There was no looking back for Paul Sohal when he decided to leave the London rat race behind. Now, reports Steven Lambert, his Derbyshire Nisa store is turning over more than £1m a year
After leaving the daily grind of London to run his dad’s post office, Paul Sohal decided to take the plunge and open his own store in the village of Crich in Derbyshire in 2003.
Since then, the retailer has turned a tired-looking grocer taking just £3,500 a week into a polished convenience store, which is now turning over more than £1m a year.
And since moving to Nisa in June last year, Paul says sales have continued to grow as he has worked with the company to focus on shopper missions, food to go and offering more value-for-money items.
“People have been telling us the store is looking better since the switch,” he says.
“When we moved in June, we looked at every aspect of it and took a look at the whole range to see what was and wasn’t working.”
Working with Nisa regional manager Andrew Mackenzie and his team, Paul says he has introduced new services and moved popular products to high footfall areas to maximise sales.
“Andrew is absolutely brilliant,” he says. “He’s encouraged us to take on things like wicker baskets for the fruit and veg and to use clear plastic boxes for crisps, which have improved the look of the shop.
“He also said we should move soft drinks and sandwiches near the front of the store, and more customers seem to be picking these up on impulse.”
The introduction of three pieces of equipment – a coffee machine, Rustlers microwave and a Snowshock slush machine – have also been vital in attracting further business to the store.
“We have two schools nearby so the slush machine and coffee machine have been very popular. On an average week we’ll sell more than 300 slushes and coffees. We’ve now introduced a loyalty scheme on slushes where if you buy seven, you get the eighth one free, which the kids love.
“The microwave is also getting used more, and we’ve introduced things like microwaveable porridge next to it and the coffee machine, and we’ve had a lot of builders picking these up.”
With a wealth of mid- to high-income earners located nearby, Paul says he has the ability to offer a number of premium lines in the business.
“In wines, for example, we have bottles of Chateauneuf-du-Pape and Sancerre at around the £30 mark, which aren’t quick sellers, but we do have demand for them.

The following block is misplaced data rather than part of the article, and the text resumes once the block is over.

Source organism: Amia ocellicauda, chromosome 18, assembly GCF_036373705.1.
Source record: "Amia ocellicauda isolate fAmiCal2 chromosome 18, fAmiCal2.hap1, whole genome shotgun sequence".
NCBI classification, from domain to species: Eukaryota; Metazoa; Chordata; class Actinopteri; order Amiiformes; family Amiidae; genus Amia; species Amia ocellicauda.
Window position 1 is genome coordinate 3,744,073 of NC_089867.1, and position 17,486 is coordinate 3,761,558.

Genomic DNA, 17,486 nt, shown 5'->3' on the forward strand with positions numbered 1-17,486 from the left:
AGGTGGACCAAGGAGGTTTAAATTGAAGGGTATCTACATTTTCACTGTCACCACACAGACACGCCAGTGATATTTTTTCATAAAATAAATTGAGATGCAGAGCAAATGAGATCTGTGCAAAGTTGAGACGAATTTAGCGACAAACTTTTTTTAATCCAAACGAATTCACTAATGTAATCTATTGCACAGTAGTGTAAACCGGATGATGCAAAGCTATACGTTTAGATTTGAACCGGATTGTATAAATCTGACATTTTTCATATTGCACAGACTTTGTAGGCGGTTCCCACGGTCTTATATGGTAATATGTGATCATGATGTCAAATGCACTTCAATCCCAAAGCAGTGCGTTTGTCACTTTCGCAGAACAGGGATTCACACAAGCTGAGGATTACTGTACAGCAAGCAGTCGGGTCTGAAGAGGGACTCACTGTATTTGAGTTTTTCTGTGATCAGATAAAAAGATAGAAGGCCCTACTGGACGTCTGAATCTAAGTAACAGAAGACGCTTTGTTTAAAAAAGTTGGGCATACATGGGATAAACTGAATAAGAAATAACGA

“We often have people buying these and taking them to the non-licensed Indian restaurant we own nearby.”
But he adds that even more affluent shoppers aren’t beyond picking up a bargain, which has led him to increase his range of Heritage own label products and £1 lines.
“We must stock more than 1,000 Heritage lines. We have offers such as two for £5 on Heritage pizzas and ready meals and, since they’ve been given a more premium look, more people are picking them up.
You’ve really got to know your customers. They should be treated as the most important part of your business, from the minute they walk in the door to the minute they walk out again
“We’re also working with companies to introduce more £1 lines. For example, we’re just about to get some £1 pricemarked loaves in from Warburtons.”
Paul says he tries to stay on first name terms with all the suppliers he deals with, whether they be local or national, something he feels give him an edge over larger competition. “I can go directly to someone like David, who supplies us with bread from the local Luke Evans Bakery, if we have any issues or if we need to get more products in quickly.
“It also helps us when we want to get specific products in for customers. We had one customer who wanted red bush tea, for example, which we don’t normally stock, but we managed to get some for her from Nisa as a special deal, and she’s still shopping with us.”
It’s this example that sums up Paul’s approach to retailing and has helped him to continue growing his business over the past 12 years.
As he says: “You’ve really got to know your customers. They should be treated as the most important part of your business, from the minute they walk in the door to the minute they walk out again.”
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